Monday, September 08, 2014

...Make your own English Muffins...

...so did you know that you could easily make your own English Muffins...

...I sometimes make these on Saturday and then they last us for breakfast all week...

...I actually thought that I'd shared this before...but a quick search told me that I had not...
...mix your yeast with warm (110°) water...and let it dissolve and get a little bit foamy...I use bulk bread machine yeast...so this is a good check that it's still viable...but regular yeast packets will work too...you'll only need one...
...then I add Coconut Oil...I like the refined kind as it has no taste...
...and it melts easily into the warm water...
...then add the flour...
...and stir with a wooden spoon until it leaves the side of the bowl...
...knead a few times...10-15...I usually do this right in the bowl...
...then roll it out about 1/2" thick on a floured surface...
...and cut into circles...I use a 3 1/2" tin can with both ends cut out...and it makes a nice size muffin...
...sprinkle some corn meal on an ungreased baking tray...
...and put your muffins to rise in a warm place...I put mine in the oven with the light on...
...about an hour later they are pouffy and ready to 'bake'...
...heat a dry skillet to about medium and put the muffins in cornmeal side down...
...don't crowd them in the pan...and I usually give them a little half twist...just to make sure they brown evenly on the bottom...
...then flip them over and 'bake' the tops...
...this recipe will make about a dozen muffins...nicely browned bottoms...
...and tops...
...then I store them in a bag in the fridge...and when we're ready to toast them...we split them open with a fork...
...revealing the bubbly knobby-ness that is indicative of a good English Muffin...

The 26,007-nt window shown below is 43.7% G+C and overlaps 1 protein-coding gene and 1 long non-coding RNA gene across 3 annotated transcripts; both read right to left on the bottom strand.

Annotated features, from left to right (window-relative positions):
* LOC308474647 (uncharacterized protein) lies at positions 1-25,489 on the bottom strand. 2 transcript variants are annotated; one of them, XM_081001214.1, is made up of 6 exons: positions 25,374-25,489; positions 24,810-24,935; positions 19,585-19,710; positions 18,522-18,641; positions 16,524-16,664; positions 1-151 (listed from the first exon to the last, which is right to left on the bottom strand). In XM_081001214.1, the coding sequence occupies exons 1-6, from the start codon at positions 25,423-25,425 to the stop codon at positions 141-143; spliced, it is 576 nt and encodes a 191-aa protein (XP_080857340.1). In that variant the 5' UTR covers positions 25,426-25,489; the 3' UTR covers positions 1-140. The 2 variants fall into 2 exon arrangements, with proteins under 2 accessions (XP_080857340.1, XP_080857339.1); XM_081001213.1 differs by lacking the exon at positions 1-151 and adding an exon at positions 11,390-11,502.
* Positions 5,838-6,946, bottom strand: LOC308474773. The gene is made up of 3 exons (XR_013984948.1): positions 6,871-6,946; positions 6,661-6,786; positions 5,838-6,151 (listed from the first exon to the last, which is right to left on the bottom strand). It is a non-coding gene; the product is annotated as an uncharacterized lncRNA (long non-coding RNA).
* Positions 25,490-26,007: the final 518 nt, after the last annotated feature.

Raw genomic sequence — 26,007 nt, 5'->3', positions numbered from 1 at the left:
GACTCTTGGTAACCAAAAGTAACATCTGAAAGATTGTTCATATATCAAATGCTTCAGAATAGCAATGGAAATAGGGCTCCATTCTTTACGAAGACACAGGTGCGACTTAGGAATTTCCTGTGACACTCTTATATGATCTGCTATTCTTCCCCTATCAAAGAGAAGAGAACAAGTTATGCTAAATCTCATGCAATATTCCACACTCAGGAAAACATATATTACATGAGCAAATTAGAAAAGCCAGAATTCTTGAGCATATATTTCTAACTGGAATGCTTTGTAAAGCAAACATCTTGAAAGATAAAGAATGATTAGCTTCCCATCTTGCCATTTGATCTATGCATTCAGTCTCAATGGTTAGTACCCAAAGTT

...and toast them nice and crispy brown and serve with jam or jelly...

...want to know why they're called English Muffins...

Wikipedia says...

'The term "English muffin" is most commonly used in North America to distinguish between this savory bread and the more common sweet cake-like muffin, which are sometimes known as "American muffins". '

Vegan English Muffins

1 pkt yeast or 2 tsp
1 cup warm water (110°F/43°C)
1/4 cup coconut oil
2 cups flour
2 T sugar
Cornmeal for sprinkling on the rising pag

Mix yeast with warm (110°) water and let it dissolve and get a little bit foamy. Add Coconut Oil and stir it in until melted. Add the flour and stir with a wooden spoon until it leaves the sides of the bowl. Knead a few times and roll it out about 1/2" thick on a floured surface, Cut into 3 1/2 inch circles. Sprinkle some corn meal on an ungreased baking tray and put your muffins to rise in a warm draft free place for about an hour. Heat a dry skillet to about medium and put the muffins in cornmeal side down, don't crowd them in the pan. When brown flip them over and 'bake' the tops.

~Have a lovely day!

7 comments:

  1. These look delicious. This style of muffin was not eaten where I came from but what we called 'pike lets' but in other regions of the country called 'crumpets'.

    http://britishfood.about.com/od/eorecipes/r/Recipe-Traditional-English-Crumpets.htm

    I've never made them as they were always bought, but it doesn't look difficult. They are toasted before buttering and eating.

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  2. The word is 'pikelet', the computer changed it!

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  3. who knew?!? gotta share your post!

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  4. how neat - i'd never thought about how they'd be made!! love, k

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  5. These look wonderful! I buy the GF kind, but I really wish I made them. I should try and make your recipe GF bc they look amazing. And cheaper than what I buy!!

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  7. Well done! I've always wanted to try to make English muffins at home. Yours look great!

    ReplyDelete